Friday, June 3, 2011

Wagner - Parsifal - Lehman, Urmana, Pape, Valery Gergiev, Mariinsky







Gergiev’s act I Prelude doesn’t seem especially slow. Yet when it’s all over, this Parsifal is eight minutes longer than the classic 1962 Bayreuth recording led by Hans Knappertsbusch, certainly not one known to rush through the opera. Like Kna, Gergiev always knows where he’s headed and keeps musical structures, large and small, in view. In that act I Prelude, listen to how effectively the conductor contrasts the first 19 measures with the next 19. The sense of light/dark dichotomy, hope vs. despair, is palpable; the dialectic of the entire drama seems to be contained within those first moments of the work. The opera unfolds with dignity and grandeur, never with any aura of cultish ritual. Gergiev Richard Wagner in 1871 doesn’t overwhelm his singers, but always assures that the orchestra makes its illuminating commentary register. When Gurnemanz, in act I, describes how Kundry transformed a desert into the magic garden, Gergiev has us briefly feel a verdant, out-of-doors atmosphere. The conductor makes much of instrumental passages that even those very familiar with the score may not have thought much about, as when Gurnemanz is extracting the transformed Kundry from the underbrush at the outset of act III. The closing pages of the opera are beautiful beyond words.

Gergiev has a terrific cast to work with. René Pape is the Wagnerian bass of his generation, and he’s in especially good voice. This Parsifal really moves along, both because of Gergiev’s dramatic instincts and because Pape’s Gurnemanz functions as much more than a narrator. He’s a representative member of the Grail community and helps us to understand how they have suffered since Amfortas’s disaster. At key moments in his exposition, such as “O wunden-wundervoller heiliger Speer! Ich sah dich schwingen von unheiligster Hand!,” Pape makes the back story come alive.

Gary Lehman portrays a thoughtful Parsifal, his voice possessing more than adequate heft and an appealing timbre. Violeta Urmana, an experienced and much sought-after Kundry, is womanly but not slutty in act II, quite effectively turning up the heat as poor Parsifal fails to fall before her charms. The front cover of the box holding this SACD set lists only Lehman, Urmana, and Pape, presumably because they are international stars. This is terribly unfair to Evgeny Nikitin, the Amfortas. Amfortas is arguably the most interesting character in the opera and it takes an insightful singer in the role to take any Parsifal to an exalted level. Nikitin provides a lyrical and richly colored representation that is fully alert to the extremes of the king’s physical and psychological torment; it’s a performance reminiscent of what Thomas Hampson brings to the role. Another Russian singer, Nikolai Putilin, offers a Klingsor with just the right degree of bitterness: He sputters and shouts, but also sings quite well.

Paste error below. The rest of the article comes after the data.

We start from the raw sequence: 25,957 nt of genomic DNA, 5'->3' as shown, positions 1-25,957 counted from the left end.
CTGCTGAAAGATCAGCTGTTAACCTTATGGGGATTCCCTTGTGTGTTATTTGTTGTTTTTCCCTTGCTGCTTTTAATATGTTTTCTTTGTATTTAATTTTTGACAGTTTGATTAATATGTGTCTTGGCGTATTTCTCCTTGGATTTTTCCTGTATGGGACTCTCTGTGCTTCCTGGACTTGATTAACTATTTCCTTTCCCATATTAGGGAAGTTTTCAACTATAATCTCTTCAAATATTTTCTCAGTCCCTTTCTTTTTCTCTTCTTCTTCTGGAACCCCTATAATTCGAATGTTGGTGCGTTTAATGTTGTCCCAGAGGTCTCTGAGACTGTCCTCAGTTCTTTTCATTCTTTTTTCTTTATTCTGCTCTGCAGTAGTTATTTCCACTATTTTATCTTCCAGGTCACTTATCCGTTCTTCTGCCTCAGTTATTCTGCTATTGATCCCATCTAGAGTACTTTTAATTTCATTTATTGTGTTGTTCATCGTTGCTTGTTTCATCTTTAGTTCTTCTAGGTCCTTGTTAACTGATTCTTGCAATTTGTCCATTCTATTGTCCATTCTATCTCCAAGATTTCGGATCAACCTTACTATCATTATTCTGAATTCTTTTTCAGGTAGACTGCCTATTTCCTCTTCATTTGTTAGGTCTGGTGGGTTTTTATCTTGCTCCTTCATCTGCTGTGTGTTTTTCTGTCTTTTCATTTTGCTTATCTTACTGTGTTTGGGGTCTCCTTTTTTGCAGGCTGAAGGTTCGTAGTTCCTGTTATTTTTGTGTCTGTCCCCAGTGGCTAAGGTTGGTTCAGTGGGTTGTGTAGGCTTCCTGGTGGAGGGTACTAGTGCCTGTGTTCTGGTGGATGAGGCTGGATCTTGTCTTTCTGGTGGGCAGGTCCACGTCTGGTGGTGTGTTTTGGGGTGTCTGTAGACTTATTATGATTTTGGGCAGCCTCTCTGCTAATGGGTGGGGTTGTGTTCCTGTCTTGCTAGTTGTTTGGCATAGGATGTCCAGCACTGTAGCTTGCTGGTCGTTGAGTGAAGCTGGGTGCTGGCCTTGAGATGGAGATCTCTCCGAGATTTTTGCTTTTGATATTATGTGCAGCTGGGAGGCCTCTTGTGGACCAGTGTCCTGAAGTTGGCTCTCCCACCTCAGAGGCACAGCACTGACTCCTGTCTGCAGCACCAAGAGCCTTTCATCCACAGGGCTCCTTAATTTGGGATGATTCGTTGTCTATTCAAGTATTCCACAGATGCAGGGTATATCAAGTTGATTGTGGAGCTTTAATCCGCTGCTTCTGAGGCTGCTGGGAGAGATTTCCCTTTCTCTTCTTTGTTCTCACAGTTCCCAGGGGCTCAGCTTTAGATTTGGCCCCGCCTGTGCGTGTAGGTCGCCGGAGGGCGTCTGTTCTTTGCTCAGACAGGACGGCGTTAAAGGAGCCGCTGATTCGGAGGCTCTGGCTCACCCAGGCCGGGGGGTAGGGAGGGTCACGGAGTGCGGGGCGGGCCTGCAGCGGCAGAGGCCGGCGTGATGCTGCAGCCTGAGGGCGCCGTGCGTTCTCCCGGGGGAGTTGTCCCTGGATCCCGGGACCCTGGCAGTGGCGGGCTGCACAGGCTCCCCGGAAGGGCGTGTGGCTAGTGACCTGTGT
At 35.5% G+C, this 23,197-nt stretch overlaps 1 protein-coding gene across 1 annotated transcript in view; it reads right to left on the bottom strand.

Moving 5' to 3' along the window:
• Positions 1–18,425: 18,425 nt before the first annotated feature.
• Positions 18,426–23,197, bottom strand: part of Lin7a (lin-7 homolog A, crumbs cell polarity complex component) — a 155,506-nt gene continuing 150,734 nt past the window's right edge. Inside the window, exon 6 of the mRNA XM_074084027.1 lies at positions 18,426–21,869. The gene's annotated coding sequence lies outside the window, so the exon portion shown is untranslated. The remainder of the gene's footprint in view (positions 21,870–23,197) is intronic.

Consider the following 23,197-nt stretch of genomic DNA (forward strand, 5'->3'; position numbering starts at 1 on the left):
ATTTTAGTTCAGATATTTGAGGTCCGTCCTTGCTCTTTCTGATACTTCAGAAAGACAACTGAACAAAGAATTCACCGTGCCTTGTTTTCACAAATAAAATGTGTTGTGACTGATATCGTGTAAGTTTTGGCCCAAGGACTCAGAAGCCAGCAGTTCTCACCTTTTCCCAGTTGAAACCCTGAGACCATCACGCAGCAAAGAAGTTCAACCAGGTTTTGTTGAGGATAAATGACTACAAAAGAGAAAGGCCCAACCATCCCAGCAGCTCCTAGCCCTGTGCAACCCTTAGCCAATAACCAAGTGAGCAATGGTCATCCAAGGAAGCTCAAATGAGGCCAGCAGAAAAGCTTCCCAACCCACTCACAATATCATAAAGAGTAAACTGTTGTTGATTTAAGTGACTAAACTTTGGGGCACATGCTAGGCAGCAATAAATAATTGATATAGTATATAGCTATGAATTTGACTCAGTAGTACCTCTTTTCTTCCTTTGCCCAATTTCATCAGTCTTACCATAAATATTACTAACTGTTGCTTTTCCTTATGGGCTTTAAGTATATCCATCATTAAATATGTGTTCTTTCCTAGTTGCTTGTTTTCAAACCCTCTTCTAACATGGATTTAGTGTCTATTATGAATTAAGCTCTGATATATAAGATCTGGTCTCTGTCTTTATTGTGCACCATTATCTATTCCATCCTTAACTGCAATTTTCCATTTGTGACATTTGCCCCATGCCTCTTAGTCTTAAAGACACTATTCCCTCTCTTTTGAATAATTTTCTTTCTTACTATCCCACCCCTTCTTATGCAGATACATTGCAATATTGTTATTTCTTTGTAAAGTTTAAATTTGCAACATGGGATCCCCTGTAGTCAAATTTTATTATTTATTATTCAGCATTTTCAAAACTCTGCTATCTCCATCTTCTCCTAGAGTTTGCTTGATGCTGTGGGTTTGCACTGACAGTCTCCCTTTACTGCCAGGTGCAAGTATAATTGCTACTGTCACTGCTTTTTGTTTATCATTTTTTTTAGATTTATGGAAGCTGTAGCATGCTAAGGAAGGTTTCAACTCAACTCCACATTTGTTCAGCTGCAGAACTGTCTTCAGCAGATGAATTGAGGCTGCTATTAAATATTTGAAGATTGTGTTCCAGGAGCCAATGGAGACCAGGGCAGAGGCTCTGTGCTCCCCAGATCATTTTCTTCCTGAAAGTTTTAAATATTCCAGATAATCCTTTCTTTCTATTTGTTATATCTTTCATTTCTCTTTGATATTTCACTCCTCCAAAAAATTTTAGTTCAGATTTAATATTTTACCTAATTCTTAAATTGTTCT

The orchestral playing is top-notch and the chorus well prepared (though the six Flowermaidens get a little squally when singing together). The sound is superb. Veteran producer James Mallinson (of Decca fame) oversees a best-seat-in-the-house sonic perspective. The orchestra has impressive weight and impact, yet there’s an admirably natural balance between instrumentalists and singers, the latter positioned behind the players, as we see in a photo in the set’s booklet. If you do multichannel, this is a good one: Your listening room will be commandeered by the spacious acoustic of the Mariinsky Theatre Concert Hall.--Andrew Quint  ''A truly moving performance. One of the finest Wagner recordings of recent years.'' --Gramophone Magazine  

Performer:  René Pape,  Nikolai Putilin,  Violeta Urmana,  Gary Lehman, Evgeny Nikitin, Alexei Tano Vitski
Conductor:  Valery Gergiev
Orchestra/Ensemble:  St. Petersburg Mariinsky Theater Orchestra,  St. Petersburg Mariinsky Theater Chorus


flac, booklet

1 comment:

  1. Part4 isn't available anymore. :(
    Any hope to reup it? Would be highly appreciated and thousand thanks anyway. :)


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